What Is the Rust Belt, & How Did It Get Its Name?
You’ve probably heard historians, news outlets, or even your parents mention the Rust Belt at some point. It’s a common term for Baby Boomers, but not everyone knows what areas it specifically refers to, or how the moniker even came about. Discovering that requires a look back at the history of manufacturing in America.
How the Manufacturing Belt Became the Rust Belt
Geographically, the Rust Belt refers to the area around the Great Lakes and some of the Northeast; anchor cities include Akron, Buffalo, Baltimore, Chicago, Cincinnati, Cleveland, Detroit, Milwaukee, Pittsburgh, Toledo, and some of New Jersey. It stretches as far as West Virginia to Massachusetts to even Iowa.
The Rust Belt didn’t always bear that name. Back in the early 20th century when industrial manufacturing was at its peak, these booming metropolitan areas were called names like the Factory Belt or the Steel Belt to distinguish them from areas driven by other commerce, like agriculture and fishing. The population and development of these factory towns exploded due to market demands and waves of immigrants taking low-paying jobs.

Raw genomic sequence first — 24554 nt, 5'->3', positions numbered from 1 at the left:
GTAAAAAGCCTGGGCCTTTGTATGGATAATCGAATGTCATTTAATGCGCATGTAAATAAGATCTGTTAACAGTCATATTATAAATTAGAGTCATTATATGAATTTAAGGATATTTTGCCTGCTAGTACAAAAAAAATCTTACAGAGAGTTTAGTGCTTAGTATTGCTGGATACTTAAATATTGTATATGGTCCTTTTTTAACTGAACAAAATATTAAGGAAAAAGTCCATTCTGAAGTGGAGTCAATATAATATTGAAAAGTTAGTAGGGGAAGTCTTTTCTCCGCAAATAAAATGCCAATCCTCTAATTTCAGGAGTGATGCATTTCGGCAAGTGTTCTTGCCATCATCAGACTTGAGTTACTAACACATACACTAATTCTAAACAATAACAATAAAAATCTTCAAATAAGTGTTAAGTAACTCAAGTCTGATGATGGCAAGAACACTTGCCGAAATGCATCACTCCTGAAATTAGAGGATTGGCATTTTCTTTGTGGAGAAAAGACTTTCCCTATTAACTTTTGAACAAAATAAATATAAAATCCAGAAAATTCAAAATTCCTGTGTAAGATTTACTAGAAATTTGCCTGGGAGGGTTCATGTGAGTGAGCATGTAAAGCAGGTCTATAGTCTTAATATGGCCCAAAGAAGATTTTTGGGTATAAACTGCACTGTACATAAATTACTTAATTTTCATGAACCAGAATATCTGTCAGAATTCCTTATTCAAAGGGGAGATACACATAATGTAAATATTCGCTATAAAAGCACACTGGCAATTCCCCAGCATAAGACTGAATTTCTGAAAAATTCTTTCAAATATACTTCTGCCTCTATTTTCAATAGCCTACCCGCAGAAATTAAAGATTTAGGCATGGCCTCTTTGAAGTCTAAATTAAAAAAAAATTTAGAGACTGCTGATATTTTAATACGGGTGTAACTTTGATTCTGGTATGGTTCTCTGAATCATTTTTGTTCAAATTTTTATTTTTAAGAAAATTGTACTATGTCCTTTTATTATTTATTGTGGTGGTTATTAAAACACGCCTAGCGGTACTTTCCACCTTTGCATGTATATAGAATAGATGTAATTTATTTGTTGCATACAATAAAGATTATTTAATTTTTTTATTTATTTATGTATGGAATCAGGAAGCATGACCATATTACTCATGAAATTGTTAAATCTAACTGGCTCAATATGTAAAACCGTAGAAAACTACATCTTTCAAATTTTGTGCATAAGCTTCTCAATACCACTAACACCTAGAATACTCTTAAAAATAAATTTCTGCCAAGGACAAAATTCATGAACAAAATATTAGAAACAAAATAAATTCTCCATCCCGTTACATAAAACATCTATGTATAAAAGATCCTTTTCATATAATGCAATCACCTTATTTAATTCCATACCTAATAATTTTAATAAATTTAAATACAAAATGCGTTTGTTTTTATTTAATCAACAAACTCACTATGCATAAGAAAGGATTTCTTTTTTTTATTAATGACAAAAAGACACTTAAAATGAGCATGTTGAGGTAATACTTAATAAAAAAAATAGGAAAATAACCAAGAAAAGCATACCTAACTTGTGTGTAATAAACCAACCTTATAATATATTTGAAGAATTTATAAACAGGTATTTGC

What brought about that cynical nickname was the decline of the iron and steel industries in the 1960s-1970s, which resulted in widespread job loss, poverty, crime, and dilapidated buildings. What had been the hub of metal production had quickly “rusted” and become a derelict string of urban slums. Democrat Walter Mondale is generally credited with coining the term in his 1984 presidential campaign.
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